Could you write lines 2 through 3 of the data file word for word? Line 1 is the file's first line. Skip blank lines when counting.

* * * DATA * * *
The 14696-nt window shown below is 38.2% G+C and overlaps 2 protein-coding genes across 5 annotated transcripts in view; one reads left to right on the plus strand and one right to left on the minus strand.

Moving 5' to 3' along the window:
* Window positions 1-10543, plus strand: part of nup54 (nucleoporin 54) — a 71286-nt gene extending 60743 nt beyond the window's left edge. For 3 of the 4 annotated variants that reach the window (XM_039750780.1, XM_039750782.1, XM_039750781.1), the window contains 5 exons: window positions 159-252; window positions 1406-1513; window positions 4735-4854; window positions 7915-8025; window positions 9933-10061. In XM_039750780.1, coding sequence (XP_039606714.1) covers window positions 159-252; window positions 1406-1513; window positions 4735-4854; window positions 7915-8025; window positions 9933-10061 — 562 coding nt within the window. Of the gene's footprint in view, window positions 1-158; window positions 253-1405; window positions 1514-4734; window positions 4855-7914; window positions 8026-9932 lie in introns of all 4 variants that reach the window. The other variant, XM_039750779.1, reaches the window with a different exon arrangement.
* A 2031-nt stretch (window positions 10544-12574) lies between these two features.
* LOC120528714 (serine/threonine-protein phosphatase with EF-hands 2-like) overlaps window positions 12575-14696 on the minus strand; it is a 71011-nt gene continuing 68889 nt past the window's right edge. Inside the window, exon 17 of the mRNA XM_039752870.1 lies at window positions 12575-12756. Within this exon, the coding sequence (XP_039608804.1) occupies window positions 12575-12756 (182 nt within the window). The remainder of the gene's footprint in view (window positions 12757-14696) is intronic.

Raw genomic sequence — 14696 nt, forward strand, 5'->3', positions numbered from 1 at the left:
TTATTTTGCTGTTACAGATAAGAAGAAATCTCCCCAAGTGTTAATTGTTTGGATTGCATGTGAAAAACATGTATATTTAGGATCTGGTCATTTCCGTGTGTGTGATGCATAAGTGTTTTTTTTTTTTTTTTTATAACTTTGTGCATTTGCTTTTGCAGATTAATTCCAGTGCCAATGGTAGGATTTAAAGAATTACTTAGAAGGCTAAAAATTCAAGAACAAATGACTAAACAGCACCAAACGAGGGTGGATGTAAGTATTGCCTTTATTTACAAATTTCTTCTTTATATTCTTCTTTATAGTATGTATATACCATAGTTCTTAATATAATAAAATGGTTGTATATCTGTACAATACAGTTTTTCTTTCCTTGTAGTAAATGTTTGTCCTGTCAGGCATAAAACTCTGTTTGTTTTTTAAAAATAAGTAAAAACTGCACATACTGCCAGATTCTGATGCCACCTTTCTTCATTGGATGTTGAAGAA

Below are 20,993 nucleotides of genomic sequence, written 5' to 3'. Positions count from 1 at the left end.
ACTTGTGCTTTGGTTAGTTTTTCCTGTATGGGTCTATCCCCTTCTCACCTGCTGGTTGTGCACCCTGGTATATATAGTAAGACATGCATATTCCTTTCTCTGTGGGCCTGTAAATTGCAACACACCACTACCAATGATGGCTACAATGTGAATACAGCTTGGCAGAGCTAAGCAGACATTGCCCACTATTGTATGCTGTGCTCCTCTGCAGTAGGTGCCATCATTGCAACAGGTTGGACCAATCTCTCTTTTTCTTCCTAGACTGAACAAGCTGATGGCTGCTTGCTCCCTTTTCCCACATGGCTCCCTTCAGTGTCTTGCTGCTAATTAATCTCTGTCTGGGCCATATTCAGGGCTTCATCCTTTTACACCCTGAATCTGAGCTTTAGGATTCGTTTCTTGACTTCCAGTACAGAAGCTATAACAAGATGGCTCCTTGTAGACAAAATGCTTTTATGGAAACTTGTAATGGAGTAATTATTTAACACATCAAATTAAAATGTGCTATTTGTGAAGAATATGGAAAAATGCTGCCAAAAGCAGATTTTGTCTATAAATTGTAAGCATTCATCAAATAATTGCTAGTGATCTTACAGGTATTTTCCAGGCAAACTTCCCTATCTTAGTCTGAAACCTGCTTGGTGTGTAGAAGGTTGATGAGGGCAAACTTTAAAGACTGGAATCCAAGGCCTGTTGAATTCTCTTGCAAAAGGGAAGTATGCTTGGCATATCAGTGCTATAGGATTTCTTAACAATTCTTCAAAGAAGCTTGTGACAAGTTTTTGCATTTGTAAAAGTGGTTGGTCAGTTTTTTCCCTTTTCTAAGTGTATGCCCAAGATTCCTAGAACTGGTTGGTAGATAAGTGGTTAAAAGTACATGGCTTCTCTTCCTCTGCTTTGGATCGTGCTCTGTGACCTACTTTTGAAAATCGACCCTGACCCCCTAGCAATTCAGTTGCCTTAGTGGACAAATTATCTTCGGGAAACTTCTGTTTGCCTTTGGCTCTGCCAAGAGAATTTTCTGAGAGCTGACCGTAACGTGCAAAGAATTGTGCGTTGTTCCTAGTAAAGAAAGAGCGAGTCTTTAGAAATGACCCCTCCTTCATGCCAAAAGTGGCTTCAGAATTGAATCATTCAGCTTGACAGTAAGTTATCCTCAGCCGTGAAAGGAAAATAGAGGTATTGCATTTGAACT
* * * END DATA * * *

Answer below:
Moving 5' to 3' along the window:
* Window positions 1-10543, plus strand: part of nup54 (nucleoporin 54) — a 71286-nt gene extending 60743 nt beyond the window's left edge. For 3 of the 4 annotated variants that reach the window (XM_039750780.1, XM_039750782.1, XM_039750781.1), the window contains 5 exons: window positions 159-252; window positions 1406-1513; window positions 4735-4854; window positions 7915-8025; window positions 9933-10061. In XM_039750780.1, coding sequence (XP_039606714.1) covers window positions 159-252; window positions 1406-1513; window positions 4735-4854; window positions 7915-8025; window positions 9933-10061 — 562 coding nt within the window. Of the gene's footprint in view, window positions 1-158; window positions 253-1405; window positions 1514-4734; window positions 4855-7914; window positions 8026-9932 lie in introns of all 4 variants that reach the window. The other variant, XM_039750779.1, reaches the window with a different exon arrangement.